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Wade v. Fresno Police Dep't

May 22, 2009


The opinion of the court was delivered by: Dennis L. Beck United States Magistrate Judge


(Docs. 9 and 10)

Findings and Recommendations Following Screening of Complaint

I. Procedural History

Plaintiff Deon Wade ("Plaintiff") is a county jail inmate proceeding pro se and in forma pauperis in this civil rights action pursuant to 42 U.S.C. § 1983. Plaintiff filed this action on April 3, 2009.

On May 4, 2009, the Court issued an order finding that Plaintiff's complaint states cognizable claims against Defendants Williams, Irving, Wilkin and Finley and the Fresno Police Department regarding excessive force, but does not state any claim against Defendant Sgt. G. Beer. The Court ordered Plaintiff to either file an amended complaint or notify the Court of his willingness to proceed only on the claims found to be cognizable. On May 19, 2009, Plaintiff notified the Court that he does not wish to amend and is willing to proceed on the claims found cognizable. Based on Plaintiff's notice, the instant Findings and Recommendations now issues.

II. Screening Requirement

The Court is required to screen complaints brought by prisoners seeking relief against a governmental entity or officer or employee of a governmental entity. 28 U.S.C. § 1915A(a). The Court must dismiss a complaint or portion thereof if the prisoner has raised claims that are legally "frivolous or malicious," that fail to state a claim upon which relief may be granted, or that seek monetary relief from a defendant who is immune from such relief. 28 U.S.C. § 1915A(b)(1),(2); 28 U.S.C. § 1915(e)(2). If the Court determines that the complaint fails to state a claim, leave to amend may be granted to the extent that the deficiencies of the complaint can be cured by amendment. Lopez v. Smith, 203 F.3d 1122 (9th Cir. 2000) (en banc).

III. Failure to State a Claim

A complaint, or portion thereof, should only be dismissed for failure to state a claim upon which relief may be granted if it appears beyond doubt that plaintiff can prove no set of facts in support of the claim or claims that would entitle him to relief. See Hishon v. King & Spalding, 467 U.S. 69, 73 (1984), citing Conley v. Gibson, 355 U.S. 41, 45-46 (1957); see also Palmer v. Roosevelt Lake Log Owners Ass'n, 651 F.2d 1289, 1294 (9th Cir. 1981). In reviewing a complaint under this standard, the court must accept as true the allegations of the complaint in question, Hospital Bldg. Co. v. Rex Hospital Trustees, 425 U.S. 738, 740 (1976), construe the pleading in the light most favorable to the plaintiff, and resolve all doubts in the plaintiff's favor. Jenkins v. McKeithen, 395 U.S. 411, 421 (1969).

IV. Plaintiff's Claims

According to the complaint, on April 25, 2008, Plaintiff was visiting an acquaintance, Lamont White, in Pinedale. While Plaintiff was sitting on the porch of Mr. White's home, Officers Finley and Williams drove by several times and stopped their patrol vehicle in front of the house. Plaintiff walked inside before the officers exited the patrol car. At the door of the home, Defendants Finley and Williams asked for Lamont White's identification, which he provided. Defendants Finley and Williams also asked Lamont White about Plaintiff. Mr. White identified Plaintiff as "John." When Plaintiff appeared at the door, Defendants Finley and Williams asked him to step outside and then asked for his identification. Plaintiff said he left his identification at his girlfriend's house and provided her address. Defendant Finley called for another police unit to check the address and see if anyone could identify Plaintiff as "John Brison." When the other officers did not answer, Defendant Williams informed Plaintiff that they would have to take him into custody, run a fingerprint check and handcuff him as standard procedure. Plaintiff submitted to the handcuffs and was driven to his girlfriend's home.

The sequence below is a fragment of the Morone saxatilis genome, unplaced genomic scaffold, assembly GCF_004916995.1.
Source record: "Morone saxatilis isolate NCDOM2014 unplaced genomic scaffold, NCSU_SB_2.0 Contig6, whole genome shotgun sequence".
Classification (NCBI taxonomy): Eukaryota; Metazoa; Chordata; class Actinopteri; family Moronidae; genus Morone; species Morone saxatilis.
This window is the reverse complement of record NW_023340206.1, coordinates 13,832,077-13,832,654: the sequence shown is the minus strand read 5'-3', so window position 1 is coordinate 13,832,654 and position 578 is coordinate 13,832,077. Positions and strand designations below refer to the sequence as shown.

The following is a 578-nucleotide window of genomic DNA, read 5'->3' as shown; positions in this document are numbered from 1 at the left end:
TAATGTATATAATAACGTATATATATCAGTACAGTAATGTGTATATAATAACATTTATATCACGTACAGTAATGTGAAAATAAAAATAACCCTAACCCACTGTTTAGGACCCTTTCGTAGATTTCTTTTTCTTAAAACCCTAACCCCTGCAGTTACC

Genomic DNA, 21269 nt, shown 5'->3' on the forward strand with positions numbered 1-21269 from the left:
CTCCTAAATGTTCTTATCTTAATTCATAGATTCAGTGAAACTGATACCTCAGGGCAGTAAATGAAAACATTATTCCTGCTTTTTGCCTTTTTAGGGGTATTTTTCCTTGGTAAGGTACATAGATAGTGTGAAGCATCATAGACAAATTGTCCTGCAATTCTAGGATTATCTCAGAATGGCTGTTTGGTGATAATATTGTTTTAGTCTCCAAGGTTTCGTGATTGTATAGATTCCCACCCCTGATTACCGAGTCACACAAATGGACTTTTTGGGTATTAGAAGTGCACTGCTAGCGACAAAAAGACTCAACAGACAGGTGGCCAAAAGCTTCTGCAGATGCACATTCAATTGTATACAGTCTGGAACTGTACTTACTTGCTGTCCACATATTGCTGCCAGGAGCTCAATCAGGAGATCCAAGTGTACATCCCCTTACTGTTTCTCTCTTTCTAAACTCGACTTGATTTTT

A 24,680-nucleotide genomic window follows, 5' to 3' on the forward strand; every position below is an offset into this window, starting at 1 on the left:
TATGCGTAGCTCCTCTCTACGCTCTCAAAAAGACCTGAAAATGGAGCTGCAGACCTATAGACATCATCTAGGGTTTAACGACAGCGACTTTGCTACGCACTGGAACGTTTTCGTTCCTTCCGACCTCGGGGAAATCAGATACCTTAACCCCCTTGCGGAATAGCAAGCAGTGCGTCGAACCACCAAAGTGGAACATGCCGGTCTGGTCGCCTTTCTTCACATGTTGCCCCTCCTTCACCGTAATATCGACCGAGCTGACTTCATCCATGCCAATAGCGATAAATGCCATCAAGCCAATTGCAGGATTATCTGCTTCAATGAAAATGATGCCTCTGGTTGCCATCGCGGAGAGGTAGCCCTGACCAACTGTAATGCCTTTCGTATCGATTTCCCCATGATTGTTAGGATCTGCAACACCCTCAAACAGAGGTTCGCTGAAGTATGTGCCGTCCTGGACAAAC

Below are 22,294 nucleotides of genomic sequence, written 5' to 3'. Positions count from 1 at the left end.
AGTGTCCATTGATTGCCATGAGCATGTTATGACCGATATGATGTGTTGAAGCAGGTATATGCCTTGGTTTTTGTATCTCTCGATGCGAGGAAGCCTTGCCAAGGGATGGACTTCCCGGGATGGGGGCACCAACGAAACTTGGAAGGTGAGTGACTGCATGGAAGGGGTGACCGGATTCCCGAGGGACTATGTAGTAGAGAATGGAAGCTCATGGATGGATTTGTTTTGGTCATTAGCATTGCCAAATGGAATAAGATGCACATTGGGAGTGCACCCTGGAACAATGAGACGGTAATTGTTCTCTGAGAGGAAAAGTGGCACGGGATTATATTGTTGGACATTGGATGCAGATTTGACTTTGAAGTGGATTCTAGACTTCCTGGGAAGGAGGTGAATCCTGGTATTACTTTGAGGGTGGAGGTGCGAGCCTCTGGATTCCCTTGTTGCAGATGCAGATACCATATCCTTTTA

At his girlfriend's home, Plaintiff saw Officer Irving coming off the porch. Defendants Irving and Finley had a conversation. Defendants Irving and Finley then opened the rear doors of the patrol car and began using harsh language. Plaintiff started "hollering loudly" for his girlfriend to come out. Defendants Finley and Williams told him to shut up and that he was going to go to jail for assault of police officers. Plaintiff continued to holler, but was then punched in the face and choked by Defendant Finley. Plaintiff "nearly went unconscious" and felt his entire body burning. He realized that Defendant Finley tasered him. Defendants Williams and Officer Wilkin pulled him out of the car and asked him his true name. In handcuffs, Plaintiff ran toward the house, "hollering out" his girlfriend's name and running around the side of the house. Defendant Wilkin ran up to him and kicked him in the back. Plaintiff continued to the other side of the house, screaming out his girlfriend's name. Plaintiff was pushed to the ground and surrounded by officers. Defendant Wilkin kicked him in the rib cage and Plaintiff felt kicks and punches to his face and head area. Plaintiff blacked out and he regained consciousness in jail. Plaintiff alleges that he was charged with assault upon peace officers, resisting arrest, giving false information to police officers and drinking in public. Plaintiff asserts that all charges were dropped for lack of probable cause.

Plaintiff requests a court trial "against excessive force and assault for being falsely imprisoned." Complaint, p. 3. The Court construes Plaintiff's complaint as alleging causes of action for excessive force in violation of the Fourth Amendment and state law claims for assault and false imprisonment. Plaintiff's complaint appears to state a cause of action pursuant to 42 U.S.C. ...

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